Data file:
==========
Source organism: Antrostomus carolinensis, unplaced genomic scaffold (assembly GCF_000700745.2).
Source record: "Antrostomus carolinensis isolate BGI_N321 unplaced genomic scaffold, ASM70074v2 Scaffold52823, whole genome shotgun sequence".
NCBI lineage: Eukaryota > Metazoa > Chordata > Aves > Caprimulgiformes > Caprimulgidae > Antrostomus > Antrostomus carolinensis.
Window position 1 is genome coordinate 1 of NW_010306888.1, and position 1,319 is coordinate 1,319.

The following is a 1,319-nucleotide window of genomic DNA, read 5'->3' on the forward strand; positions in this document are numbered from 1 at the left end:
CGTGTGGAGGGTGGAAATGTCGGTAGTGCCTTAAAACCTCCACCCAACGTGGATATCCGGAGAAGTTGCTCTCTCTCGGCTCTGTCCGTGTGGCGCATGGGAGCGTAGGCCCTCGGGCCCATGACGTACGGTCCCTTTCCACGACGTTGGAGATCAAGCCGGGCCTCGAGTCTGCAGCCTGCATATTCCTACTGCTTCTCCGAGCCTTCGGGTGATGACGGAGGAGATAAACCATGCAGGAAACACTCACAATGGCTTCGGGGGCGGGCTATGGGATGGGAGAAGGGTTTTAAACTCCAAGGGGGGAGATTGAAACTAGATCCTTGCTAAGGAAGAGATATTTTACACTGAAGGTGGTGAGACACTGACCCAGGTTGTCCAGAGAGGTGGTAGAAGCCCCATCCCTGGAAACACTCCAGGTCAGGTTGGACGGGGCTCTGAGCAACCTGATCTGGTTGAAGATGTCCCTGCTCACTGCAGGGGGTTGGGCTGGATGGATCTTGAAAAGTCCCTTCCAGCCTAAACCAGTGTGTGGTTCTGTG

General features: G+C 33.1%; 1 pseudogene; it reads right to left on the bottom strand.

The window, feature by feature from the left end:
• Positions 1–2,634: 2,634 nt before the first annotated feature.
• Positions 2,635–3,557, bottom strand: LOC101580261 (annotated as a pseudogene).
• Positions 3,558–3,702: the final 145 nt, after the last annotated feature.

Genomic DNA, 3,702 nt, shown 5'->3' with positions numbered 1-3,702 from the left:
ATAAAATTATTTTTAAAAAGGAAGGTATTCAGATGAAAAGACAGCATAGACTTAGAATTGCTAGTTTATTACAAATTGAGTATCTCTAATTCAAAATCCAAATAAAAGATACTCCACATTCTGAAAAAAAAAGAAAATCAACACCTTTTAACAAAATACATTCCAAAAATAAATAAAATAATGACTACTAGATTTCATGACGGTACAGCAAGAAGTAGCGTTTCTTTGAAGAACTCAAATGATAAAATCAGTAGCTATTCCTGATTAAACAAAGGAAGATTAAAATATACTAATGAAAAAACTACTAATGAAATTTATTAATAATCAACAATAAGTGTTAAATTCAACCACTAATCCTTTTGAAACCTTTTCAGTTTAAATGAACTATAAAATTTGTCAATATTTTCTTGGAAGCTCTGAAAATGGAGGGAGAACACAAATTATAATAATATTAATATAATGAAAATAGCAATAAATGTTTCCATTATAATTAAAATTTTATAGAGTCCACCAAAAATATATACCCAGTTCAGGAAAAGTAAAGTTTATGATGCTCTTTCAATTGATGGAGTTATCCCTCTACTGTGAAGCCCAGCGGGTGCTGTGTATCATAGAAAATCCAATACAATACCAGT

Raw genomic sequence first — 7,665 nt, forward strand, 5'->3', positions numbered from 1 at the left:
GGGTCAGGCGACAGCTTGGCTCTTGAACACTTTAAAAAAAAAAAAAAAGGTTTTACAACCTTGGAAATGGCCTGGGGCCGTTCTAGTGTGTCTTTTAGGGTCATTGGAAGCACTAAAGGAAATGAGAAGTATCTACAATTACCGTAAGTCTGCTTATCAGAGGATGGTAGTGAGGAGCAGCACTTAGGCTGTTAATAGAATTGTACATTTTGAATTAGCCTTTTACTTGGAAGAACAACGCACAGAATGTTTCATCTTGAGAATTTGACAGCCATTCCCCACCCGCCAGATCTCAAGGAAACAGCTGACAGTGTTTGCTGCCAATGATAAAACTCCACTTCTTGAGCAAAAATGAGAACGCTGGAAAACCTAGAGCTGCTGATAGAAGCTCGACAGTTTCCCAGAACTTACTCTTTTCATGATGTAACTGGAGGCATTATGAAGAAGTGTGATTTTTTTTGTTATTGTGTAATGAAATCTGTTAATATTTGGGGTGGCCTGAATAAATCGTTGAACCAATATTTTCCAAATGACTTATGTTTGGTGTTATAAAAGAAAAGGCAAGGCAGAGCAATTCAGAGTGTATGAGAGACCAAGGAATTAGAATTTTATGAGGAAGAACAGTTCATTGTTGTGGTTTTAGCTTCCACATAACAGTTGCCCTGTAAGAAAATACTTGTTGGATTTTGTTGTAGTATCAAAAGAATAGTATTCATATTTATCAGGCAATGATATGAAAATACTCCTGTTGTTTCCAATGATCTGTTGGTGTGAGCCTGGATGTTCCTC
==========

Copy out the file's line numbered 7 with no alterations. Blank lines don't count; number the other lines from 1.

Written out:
General features: G+C 33.1%; 1 pseudogene; it reads right to left on the bottom strand.